Date posted: 6/04/2017 2 min read

Tips for mentoring future business leaders

Claire Mackay CA offers her first-hand account of mentoring the next generation of young CAs.

In brief

  • Do not sugar coat the truth for a mentee. Instead, be diplomatic and provide strong guidance.
  • Mentoring skills are easily transferred to daily tasks and negotiations with clients.
  • Being a good listener can lead to making better financial decisions.

Last year I was selected to take part in the CA Mentor Exchange programme. I now have the privilege of mentoring a young CA who is developing in her professional career.  

I initially put my name down for the formal mentoring programme because I’ve had some fabulous CA mentors (both formal and informal) throughout my career and as I’ve progressed through different roles.  

My mentors have been incredibly generous with their time and knowledge. With patience and wit, they’ve challenged me to look at things differently, provided guidance on professional, business and personal opportunities as they arose, and helped me to look at things differently. And they continue to do all of these things.  

Mentoring clients

For CAs the concept of mentoring goes well beyond the development of the next generation. Mentoring is a core service that many of us provide day in and day out to our clients.  

In my role as a financial planner my clients rely on me as a sounding board for their ideas, to help clarify their goals and seek advice on how to structure their finances and investments.   

My role is not to sugarcoat things but to be honest and provide patient guidance on where they are, where they need to get to and how to get there.  

Set clear boundaries

I set clear rules early with my clients and I question and challenge how they structure their financial life. I am committed to keeping my clients accountable for how they are tracking relative to their goals in order to help them fully realise their potential financially, and to ultimately achieve financial security as they define it.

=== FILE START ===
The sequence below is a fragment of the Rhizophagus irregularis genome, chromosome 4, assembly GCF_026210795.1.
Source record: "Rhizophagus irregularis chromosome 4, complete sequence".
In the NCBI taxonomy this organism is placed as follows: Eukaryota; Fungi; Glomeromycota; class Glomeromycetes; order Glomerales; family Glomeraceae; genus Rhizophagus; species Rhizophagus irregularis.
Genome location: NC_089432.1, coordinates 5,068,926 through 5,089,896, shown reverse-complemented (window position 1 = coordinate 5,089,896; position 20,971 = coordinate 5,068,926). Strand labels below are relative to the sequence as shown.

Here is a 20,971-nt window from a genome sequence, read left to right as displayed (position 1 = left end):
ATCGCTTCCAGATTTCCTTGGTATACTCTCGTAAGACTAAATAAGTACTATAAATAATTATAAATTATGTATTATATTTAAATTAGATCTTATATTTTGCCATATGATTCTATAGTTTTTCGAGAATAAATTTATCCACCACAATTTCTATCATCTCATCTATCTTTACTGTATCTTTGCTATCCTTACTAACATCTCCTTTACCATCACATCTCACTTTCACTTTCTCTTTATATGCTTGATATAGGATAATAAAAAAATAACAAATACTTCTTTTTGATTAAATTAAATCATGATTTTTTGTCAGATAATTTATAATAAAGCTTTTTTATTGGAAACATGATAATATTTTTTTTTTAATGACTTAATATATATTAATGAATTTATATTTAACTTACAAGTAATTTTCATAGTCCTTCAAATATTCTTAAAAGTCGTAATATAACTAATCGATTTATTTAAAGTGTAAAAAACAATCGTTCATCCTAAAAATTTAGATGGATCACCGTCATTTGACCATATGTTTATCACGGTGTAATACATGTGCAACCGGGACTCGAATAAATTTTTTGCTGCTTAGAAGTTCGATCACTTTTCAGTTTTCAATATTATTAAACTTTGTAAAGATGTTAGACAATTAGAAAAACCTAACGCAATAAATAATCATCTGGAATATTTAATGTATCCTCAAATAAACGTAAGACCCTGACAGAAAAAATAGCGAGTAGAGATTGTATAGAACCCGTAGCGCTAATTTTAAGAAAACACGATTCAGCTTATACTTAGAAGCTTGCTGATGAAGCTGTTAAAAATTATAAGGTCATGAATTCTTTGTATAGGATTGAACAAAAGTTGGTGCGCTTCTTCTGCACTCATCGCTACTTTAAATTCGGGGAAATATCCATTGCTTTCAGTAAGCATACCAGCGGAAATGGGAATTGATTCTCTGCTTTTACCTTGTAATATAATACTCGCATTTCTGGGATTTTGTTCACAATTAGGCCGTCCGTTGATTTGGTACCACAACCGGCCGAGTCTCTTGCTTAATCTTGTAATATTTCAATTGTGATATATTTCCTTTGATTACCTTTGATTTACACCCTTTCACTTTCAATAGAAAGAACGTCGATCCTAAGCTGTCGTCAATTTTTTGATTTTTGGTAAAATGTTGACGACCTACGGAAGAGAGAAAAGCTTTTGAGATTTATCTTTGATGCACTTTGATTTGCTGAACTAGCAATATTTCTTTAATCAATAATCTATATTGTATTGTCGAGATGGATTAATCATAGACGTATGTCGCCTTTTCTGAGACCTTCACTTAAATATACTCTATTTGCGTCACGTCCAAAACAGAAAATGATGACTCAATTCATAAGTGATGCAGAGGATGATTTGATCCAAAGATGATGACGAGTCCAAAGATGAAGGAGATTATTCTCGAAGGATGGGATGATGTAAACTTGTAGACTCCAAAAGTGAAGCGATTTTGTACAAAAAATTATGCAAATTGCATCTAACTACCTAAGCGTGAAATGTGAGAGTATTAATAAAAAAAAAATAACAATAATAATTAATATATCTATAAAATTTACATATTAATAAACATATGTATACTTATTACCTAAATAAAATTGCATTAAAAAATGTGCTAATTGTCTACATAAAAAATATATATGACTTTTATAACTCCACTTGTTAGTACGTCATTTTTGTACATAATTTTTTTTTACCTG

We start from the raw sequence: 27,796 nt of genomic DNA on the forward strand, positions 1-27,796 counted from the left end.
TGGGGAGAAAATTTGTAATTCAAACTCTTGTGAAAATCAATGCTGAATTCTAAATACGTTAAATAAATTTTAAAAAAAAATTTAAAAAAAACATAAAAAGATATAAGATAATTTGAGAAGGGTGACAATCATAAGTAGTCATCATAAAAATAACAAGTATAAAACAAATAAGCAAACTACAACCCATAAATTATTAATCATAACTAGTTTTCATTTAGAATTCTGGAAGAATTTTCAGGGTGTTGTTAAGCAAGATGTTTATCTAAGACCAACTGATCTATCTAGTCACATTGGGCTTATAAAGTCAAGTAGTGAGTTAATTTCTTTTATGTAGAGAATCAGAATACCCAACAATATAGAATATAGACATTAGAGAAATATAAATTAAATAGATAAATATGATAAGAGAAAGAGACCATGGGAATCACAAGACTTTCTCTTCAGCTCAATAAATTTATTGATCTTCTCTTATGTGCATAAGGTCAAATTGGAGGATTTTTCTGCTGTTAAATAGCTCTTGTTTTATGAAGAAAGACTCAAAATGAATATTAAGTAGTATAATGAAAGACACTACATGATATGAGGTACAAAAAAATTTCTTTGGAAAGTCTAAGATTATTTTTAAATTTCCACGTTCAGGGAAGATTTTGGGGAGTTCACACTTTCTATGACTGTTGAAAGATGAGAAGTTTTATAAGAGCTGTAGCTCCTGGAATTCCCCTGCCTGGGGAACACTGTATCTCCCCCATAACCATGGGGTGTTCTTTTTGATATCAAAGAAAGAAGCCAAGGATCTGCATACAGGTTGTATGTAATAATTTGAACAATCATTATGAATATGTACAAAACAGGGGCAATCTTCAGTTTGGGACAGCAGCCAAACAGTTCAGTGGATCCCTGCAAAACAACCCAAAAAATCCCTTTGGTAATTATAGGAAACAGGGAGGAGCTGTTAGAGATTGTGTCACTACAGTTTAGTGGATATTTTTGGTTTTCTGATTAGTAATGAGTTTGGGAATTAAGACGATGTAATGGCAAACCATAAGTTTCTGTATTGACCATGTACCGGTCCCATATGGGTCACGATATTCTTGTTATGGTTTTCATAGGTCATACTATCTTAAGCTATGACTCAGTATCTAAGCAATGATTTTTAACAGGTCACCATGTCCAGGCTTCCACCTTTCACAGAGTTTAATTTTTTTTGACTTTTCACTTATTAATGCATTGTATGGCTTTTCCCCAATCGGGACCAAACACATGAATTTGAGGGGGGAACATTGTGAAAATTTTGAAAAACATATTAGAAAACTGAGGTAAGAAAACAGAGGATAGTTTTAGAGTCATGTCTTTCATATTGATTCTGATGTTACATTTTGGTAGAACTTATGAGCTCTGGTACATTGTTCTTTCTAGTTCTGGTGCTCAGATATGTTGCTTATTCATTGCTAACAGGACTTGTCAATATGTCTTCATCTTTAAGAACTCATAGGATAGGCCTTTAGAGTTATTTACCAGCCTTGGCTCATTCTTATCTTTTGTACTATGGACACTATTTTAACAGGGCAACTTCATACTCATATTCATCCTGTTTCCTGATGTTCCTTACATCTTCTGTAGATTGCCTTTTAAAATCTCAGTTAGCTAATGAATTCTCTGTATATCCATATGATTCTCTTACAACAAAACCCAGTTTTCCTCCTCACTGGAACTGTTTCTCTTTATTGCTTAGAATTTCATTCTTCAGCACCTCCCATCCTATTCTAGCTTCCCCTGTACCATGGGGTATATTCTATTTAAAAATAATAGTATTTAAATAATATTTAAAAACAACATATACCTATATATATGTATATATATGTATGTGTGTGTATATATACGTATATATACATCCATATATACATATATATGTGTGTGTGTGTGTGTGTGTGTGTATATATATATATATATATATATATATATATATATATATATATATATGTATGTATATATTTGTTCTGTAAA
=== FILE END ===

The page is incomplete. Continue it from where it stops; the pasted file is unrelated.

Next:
These are all similar roles that I believe an experienced mentor should provide to their mentee. As CAs it is both our challenge and our opportunity to take on the role of mentors in our profession.  

If we look back in history, in the 1970s the reputation of accountants was truly at the bottom of the harbour. Likewise, in recent years the actions of some in financial planning has damaged the profession’s reputation. The journey to true professionalism takes many steps to raise ethical and professional standards and educational standards.  

Good mentors are crucial to professionalism in developing the next generation of CAs. We stand on the shoulders of those who came before us and we have a responsibility to assist those who come after us to be better than we were.  

We can lift the profession when we have experienced CA mentors providing guidance to the next generation.  

Top six mentoring tips

  • Set early ground rules and expectations in your mentor-mentee relationship.
  • Find common ground and rapport.
  • We have two ears and one mouth, use them in that ratio.
  • Share stories with humility – the good, the bad and the ugly.
  • Question and challenge; shout the positives but whisper the areas for improvement.
  • Celebrate progress and wins along the way.

More information on CA ANZ’s Mentor Exchange program can be found on the CA ANZ website.